Tab Atkins Jr.
jackalmage at gmail.com
Wed Jun 10 06:49:49 PDT 2009
On Tue, Jun 9, 2009 at 10:59 PM, Mike
Weissenborn<mike_weissenborn at yahoo.com> wrote:
> 1) I've used frames in many web pages, and I see this is being dropped. I
> typically have a selection frame and a result frame. So links clicked on in
> the 1st frame show up in the second frame. I then never have to worry
> about managing what's in each frame. For many pages I can likely use a
> block element like a DIV, but my ISP has size limitations and I have spread
> my pages onto several sites. I have no problems switching to something
> else but I didn't see anything in the specs except opening a new window to
> accomplish this. If something else is being used, how will this be
> compatible with older browsers.
In general, frames are bad. They break bookmarking, are horrible for
accessibility, and don't do anything that can't be accomplished
relatively easily in better ways.
For your particular use-case, it appears you have a really weird ISP.
I'd suggest leaving them and getting a competent one. ^_^ I can
suggest some privately if you'd like. Your current setup will be next
to impossible to do properly.
It seems like what you're doing currently is putting common 'site'
navigation in one frame, and page contents in another. Generally the
way this is done without frames is to use some server-side language
(PHP, etc.) to 'build' your pages, combining one or two 'templates'
files with a 'content' file so that it makes a full page. That way
you can modify the template files once and have the change reflected
across the entire site automatically. This is usually rather trivial
to implement, and in the end you have a page with none of the problems
that frames does.
> 2) I am perhaps one of the few I know to use Xforms and I am excited about
> being able to have like capabilities in all browsers. The implementation
> image I saw looked somewhat different and didn't really describe what new,
> changed or obsolete. Personally I want the same capabilities of Xforms;
> being able to save locally, FTP. or URL and this wasn't really identified.
> I don't mind having to make change, I just wamt it to work.
> Still on Xforms I would like additional functionality, I think you may have
> dealt with, is being able to reformat/reorder the data via CSS or a datagrid
> to a format the user wishes the data to be viewwed in. Obviously this may
> be define via code, but I'm hoping the WebForms implementation will allow
> for things such as sortable columns,, re-order columns, hide/show
> I don't know if the subject of data binding has ever come up. I like the
> data binding in IE, however other browsers don't support this ability and I
> have to use binding in IE and Xforms for firefox. I would really benifit
> from being able to use the same code for both. I did notice a Local Storage
> componenet, which I hope some consistent client call can be done to Post
> or Sync these to a URL...
Don't know much about XForms, and haven't had cause to look into them,
so can't help you here.
> 3) Xforms or not, I hope anything displayable can be formated appropriately
> using CSS. There seems to be many browser specific formating settings, is
> there a way to consolidate these with this release to iliminate or reduce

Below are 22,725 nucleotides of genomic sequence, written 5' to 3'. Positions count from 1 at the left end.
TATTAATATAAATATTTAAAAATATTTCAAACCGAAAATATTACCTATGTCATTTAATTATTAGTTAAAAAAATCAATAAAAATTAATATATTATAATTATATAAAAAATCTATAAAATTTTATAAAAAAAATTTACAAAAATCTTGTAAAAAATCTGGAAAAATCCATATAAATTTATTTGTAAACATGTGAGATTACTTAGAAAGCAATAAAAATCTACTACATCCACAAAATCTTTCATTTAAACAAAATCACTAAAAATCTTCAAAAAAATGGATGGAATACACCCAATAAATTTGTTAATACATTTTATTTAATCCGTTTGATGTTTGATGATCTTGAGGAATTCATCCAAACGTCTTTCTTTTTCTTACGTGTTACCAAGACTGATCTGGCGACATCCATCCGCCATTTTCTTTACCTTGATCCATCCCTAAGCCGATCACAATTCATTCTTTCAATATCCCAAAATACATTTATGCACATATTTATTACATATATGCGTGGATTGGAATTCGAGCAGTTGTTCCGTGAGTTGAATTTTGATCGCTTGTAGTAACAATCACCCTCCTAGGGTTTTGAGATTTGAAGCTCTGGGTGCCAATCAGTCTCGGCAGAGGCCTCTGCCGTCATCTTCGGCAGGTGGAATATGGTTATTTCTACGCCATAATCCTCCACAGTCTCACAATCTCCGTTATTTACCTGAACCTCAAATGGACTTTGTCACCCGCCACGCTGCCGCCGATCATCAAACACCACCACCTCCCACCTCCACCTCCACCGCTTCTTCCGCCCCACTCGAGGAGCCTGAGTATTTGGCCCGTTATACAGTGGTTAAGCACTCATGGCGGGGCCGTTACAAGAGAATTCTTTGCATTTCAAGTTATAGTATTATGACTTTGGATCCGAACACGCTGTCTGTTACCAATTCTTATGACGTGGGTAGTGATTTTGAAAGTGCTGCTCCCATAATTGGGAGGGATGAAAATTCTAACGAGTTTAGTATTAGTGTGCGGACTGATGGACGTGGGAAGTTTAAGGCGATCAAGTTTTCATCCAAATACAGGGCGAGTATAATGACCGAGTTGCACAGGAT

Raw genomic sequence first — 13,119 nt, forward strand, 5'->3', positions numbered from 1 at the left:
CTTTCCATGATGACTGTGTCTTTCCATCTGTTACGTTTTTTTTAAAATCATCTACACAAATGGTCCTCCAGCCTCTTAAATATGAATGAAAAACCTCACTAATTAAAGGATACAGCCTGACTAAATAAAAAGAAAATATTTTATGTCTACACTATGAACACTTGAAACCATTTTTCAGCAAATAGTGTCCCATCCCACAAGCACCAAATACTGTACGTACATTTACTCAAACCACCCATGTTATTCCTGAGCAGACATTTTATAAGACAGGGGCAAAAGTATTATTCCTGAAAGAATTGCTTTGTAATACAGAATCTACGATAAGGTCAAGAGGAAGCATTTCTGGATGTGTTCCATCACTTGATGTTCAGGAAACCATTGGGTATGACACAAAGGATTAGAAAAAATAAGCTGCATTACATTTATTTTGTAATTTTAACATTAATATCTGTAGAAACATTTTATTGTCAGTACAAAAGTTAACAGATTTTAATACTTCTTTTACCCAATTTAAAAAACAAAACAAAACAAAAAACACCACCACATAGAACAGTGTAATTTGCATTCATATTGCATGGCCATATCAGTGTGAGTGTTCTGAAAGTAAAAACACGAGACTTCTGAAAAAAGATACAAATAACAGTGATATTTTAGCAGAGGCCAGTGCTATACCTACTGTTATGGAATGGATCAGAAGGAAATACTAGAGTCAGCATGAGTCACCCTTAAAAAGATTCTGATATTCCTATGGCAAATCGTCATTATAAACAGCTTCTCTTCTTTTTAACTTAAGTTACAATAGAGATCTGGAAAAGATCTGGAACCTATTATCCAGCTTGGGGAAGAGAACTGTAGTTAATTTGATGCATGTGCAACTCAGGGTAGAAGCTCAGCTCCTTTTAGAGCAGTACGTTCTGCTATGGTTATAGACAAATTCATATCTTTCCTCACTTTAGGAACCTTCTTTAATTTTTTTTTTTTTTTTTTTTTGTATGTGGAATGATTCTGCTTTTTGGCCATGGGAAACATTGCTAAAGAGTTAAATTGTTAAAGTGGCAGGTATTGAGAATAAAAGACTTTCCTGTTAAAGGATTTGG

> browse specific CSS settings.
There are very good reasons why no browser allows you full control
over form element styling; namely, security. A few elements (mainly
<input type=file>) must be handled very carefully to make sure they
can't be abused, and allowing arbitrary styling pushes the door wide
Regardless, though, this is a CSS issue, not an HTML issue, and so
should be on the CSS mailing list.
> 4) not being able to implement #3, somehow within CSS it would then be nice
> to be able have some type of IF statement so additional CSS can be included
> or excluded for non-complient browsers... Even down the road, the ability
> to include/exclude imports based on broweser capabilities could benifit
> many. Unless defined, browser builders will continue to build there own
> settings. Im sure this is out of your control, but perhaps an IF isn't. I
> hate the idea of having to create a different presentation based on the
> browser, but how does one ever ensure someones browser is compatable or the
> content is dsiplayed appropriately.
Again, CSS issue, not HTML.
> 5) On the CSS, I'm sure builders/browser developer would love an XML
> format. If there are no CSS format changes perhaps this can be identified
> as a future enhancement/direction. CSS seems to be areal oddball format
> compared to everything else.
Been discussed (though possibly as an April Fools?). Doesn't seem to
be any real reason to do this, other than that some people already
have xml generators lying around and would like to use them.
And once more, CSS issue, not HTML. ^_^
> 6) I did see some comment about user defined variables in the FAQ. I see
> know reason why if enbed something called <MIKE> in an html file and the CSS
> attributes should handle whatever needs to be displayed in whatever format.
> No CSS=No display. The same as it works now..
You're probably thinking about
. As noted in that entry, there are already tons of ways to add
information into a page. Though it's not directly stated in that
entry, new elements... cause problems. They're *not* consistently
handled by browsers, and they'll never just work right out of the box,
due to block/inline ambiguity and other issues.
Just use, say, <div class="mike"> (or <p>, <ul>, <table>, or whatever
else is more semantically appropriate). Same effect, and it actually
works in every browser.
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